Thanks, Gussy - Major League Fishing
Thanks, Gussy
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Thanks, Gussy

Teamwork is a key to avoiding the bad ones
Image for Thanks, Gussy
Jeff Gustafson Photo by Kyle Wood. Angler: Jeff Gustafson.
July 6, 2018 • Brandon McMillan • Angler Columns

The other night, after we got done fishing at the Lake St. Clair FLW Tour event, Bradley Hallman and I shared a conversation over a couple of beers. We talked about how some pros share information, and the discussion kind of stuck with me. So, I thought I’d share more about it for my first blog.

There are a ton of people that share information on the FLW Tour, but a lot of guys don’t know how Gussy (Jeff Gustafson), me and my brother, Jared, make it work.

Hallman was really intrigued about it because he knows how I fish, and he knows we fish so much alike, yet every time he passes me I’ve got a spinning rod in my hands – and that’s definitely not our shared style. I guess I can see how that’d be confusing. The way I look at it, I’d rather get 10 grand than nothing. If I can get $125,000 for winning, I want it, but I’ve got to go home with $10,000 every time if I’m going to fish full time.

In my opinion, an angler can be a home-run hitter or a points guy. I’m not sure which is better, but I think in the long run it benefits Gussy and me to share our strengths so we can be more consistent.

For me, that’s all to do with Gussy. I can spend two and a half days doing my own thing, and when push comes to shove I know I have Gussy to fall back on to catch a limit. Lanier is a prime example. Hallman won, and he basically went for the home run. He found what he found, and it was awesome, and he was able to make it work for the win. I look for stuff like that every time. In the first day and a half of practice that was my whole game plan. I fished for largemouths for a day and a half at Lanier, and I did the same thing at Smith Lake, trying to win with them. Then when I sucked it up and couldn’t make it work I got a waypoint from Gussy and spent half a day looking for other stuff. I got a check at both of them.

Gussy always catches five bass, pretty much. He’s not Thrift, who’s done it like 88 times in a row (61 times, actually), but he’s pretty consistent about finding places where he can catch five in an hour. And my goal is to find places where I can catch a 4-pounder. It works well for both of us.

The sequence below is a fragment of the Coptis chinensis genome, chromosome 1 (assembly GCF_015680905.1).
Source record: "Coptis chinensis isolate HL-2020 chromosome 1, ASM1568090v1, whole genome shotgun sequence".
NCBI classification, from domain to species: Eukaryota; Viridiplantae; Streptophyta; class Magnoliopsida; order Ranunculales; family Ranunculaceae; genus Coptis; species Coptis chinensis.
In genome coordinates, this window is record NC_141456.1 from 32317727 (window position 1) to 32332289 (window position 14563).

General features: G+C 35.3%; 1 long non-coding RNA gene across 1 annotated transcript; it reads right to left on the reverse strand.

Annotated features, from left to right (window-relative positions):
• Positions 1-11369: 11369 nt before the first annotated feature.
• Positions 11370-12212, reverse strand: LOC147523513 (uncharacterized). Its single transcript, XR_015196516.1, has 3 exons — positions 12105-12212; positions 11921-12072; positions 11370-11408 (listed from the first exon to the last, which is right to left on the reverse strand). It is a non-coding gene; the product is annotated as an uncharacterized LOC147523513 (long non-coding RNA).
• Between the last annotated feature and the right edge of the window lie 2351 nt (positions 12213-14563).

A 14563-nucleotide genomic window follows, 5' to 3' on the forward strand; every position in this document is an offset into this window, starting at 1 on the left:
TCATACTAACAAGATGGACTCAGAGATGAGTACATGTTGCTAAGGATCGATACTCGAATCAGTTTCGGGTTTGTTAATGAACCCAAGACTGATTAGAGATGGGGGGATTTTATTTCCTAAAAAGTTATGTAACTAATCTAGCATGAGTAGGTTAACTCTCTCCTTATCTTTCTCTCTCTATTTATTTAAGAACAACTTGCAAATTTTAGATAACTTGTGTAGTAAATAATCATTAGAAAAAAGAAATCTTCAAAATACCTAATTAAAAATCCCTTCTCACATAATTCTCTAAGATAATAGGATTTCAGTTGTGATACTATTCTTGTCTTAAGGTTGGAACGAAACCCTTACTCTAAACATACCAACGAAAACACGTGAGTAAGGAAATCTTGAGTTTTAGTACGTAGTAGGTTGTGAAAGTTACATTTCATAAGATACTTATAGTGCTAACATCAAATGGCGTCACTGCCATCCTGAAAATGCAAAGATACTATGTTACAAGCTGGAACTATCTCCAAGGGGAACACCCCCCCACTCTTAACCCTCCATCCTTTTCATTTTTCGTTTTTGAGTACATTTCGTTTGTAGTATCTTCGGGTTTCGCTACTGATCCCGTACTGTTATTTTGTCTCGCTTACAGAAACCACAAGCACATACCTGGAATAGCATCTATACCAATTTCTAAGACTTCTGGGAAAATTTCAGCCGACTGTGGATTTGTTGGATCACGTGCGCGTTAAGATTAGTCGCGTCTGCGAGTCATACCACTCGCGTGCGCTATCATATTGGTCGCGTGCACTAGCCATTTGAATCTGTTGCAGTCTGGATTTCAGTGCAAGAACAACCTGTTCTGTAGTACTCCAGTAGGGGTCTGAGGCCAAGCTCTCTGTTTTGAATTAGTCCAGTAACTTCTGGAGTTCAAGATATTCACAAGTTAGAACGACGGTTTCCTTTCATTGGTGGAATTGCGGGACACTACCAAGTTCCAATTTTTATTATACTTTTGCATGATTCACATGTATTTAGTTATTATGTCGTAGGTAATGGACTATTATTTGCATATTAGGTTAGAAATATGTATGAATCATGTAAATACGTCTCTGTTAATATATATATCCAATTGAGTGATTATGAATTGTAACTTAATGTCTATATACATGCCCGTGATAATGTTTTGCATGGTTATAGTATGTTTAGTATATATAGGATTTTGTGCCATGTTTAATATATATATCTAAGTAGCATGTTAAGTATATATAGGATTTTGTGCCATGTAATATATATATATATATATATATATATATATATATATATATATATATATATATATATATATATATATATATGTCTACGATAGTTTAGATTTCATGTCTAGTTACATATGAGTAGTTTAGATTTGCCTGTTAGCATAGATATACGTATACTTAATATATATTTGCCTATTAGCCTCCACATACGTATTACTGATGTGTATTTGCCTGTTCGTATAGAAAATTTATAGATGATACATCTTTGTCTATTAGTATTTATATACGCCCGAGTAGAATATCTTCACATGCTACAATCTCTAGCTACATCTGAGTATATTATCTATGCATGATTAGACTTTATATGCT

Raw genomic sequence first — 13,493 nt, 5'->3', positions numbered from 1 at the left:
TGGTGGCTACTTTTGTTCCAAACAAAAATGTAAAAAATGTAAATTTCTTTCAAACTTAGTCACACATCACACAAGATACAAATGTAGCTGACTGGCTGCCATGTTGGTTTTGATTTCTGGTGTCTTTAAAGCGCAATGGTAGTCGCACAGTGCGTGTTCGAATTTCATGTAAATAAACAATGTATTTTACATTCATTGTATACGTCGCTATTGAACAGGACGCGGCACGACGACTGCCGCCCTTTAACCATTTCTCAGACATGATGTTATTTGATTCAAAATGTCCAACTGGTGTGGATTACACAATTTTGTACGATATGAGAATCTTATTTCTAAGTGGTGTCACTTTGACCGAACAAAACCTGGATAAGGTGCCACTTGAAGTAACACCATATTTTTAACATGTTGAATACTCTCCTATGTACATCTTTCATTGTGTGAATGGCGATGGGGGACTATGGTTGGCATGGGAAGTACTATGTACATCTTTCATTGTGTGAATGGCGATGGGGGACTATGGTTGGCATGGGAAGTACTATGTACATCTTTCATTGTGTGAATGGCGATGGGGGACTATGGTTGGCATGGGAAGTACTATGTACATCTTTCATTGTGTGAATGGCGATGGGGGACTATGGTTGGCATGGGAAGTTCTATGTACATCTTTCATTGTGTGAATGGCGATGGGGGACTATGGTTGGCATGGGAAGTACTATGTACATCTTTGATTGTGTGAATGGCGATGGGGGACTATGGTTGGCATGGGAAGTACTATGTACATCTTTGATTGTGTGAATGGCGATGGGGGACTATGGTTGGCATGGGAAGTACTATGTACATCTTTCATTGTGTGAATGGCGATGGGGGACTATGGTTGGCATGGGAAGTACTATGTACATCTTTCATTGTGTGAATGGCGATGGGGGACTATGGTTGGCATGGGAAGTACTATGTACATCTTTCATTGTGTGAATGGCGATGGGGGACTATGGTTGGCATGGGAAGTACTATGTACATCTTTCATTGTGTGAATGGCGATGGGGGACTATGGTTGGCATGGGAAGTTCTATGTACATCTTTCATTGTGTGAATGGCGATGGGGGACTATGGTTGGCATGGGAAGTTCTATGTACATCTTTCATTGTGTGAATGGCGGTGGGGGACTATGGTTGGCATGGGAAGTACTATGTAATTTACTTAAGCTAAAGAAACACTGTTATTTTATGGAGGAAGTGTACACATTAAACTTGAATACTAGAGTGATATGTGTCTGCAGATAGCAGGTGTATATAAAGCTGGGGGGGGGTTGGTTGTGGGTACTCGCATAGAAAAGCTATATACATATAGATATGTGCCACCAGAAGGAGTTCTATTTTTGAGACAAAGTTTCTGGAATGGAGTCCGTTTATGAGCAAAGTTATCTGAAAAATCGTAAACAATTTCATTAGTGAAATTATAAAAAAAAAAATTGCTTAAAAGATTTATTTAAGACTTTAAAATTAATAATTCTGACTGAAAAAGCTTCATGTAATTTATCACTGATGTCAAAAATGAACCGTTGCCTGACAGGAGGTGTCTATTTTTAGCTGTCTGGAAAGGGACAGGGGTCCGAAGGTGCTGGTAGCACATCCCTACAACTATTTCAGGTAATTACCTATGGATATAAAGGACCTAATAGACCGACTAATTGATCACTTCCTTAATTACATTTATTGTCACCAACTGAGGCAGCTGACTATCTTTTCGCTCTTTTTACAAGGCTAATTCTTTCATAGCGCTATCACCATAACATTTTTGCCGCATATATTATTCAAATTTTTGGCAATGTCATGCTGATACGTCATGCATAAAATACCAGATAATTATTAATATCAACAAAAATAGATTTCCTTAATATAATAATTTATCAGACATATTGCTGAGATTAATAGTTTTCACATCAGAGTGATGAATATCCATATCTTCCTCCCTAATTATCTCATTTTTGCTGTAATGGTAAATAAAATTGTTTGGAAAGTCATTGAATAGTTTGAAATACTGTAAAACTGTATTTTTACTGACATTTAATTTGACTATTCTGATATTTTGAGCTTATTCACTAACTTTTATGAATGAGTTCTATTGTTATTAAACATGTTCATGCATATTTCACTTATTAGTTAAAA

Finding someone to share info with isn’t easy. Our story goes back a few years, to when I met a guy from Gussy’s hometown by the name of Bryan Gustafson – same hometown, no relation. I met Gussy through him, and then in our rookie year we said “hi” and stuff in passing. When I started back on the Tour in ’16 I told Gussy he could come stay at the house for Okeechobee. He was really struggling on Okeechobee that year, and I gave him two or three spots, and he realized I wasn’t going to cheat him. Ever since then, we’ve been 100 percent.

It’s definitely a neat deal. I know a lot of people work together, but I think our relationship is different than others. It’s unique, because in three years I’ve never caught him lying to me. And I don’t know if anyone else who shares information can ever say that. In 20-plus tournaments we’ve fished with each other, he’s never led me astray.

It honestly really hasn’t benefited Gussy a lot yet. I can think of a few times it’s benefited him, but it’s a little more one-sided, in my opinion, because my style is more of a gamble and doesn’t pay off as much. But it will eventually. A lot of my making the Cup was due to Gussy, but a lot of not winning Angler of the Year is because I didn’t figure out enough stuff on my own. At Smith and Lanier, I had only two spots found. If I’d listened to Gussy right at the get-go and spent two days instead of half a day looking, I probably would have made a top 10 in one of those tournaments instead of just barely getting a check.  

It’s almost clicked for both of us a few times, but something has just happened every time. At the Potomac last year I told him we had an area we could go and catch them; I just didn’t know it was going to be as good as it was. At Smith this year, after day two of practice, I was pretty convinced that I was going to win in this one spot. Then I ran it for, like, six or seven hours on Tuesday in practice and never had a bite. I had gotten on a little deal that was going away, and it was as good as anything else I’ve found in my career.

I don’t know Hallman’s situation, as far as who he talks to, but he’s a straight shooter. He’s a really good fisherman, and he’ll tell you he’s just as good at finishing 180th as he is at winning the tournament. But his mindset is the same as mine: Swing for the fences. The difference is, if I didn’t have Gussy, I might be right there with him in the hundreds sometimes.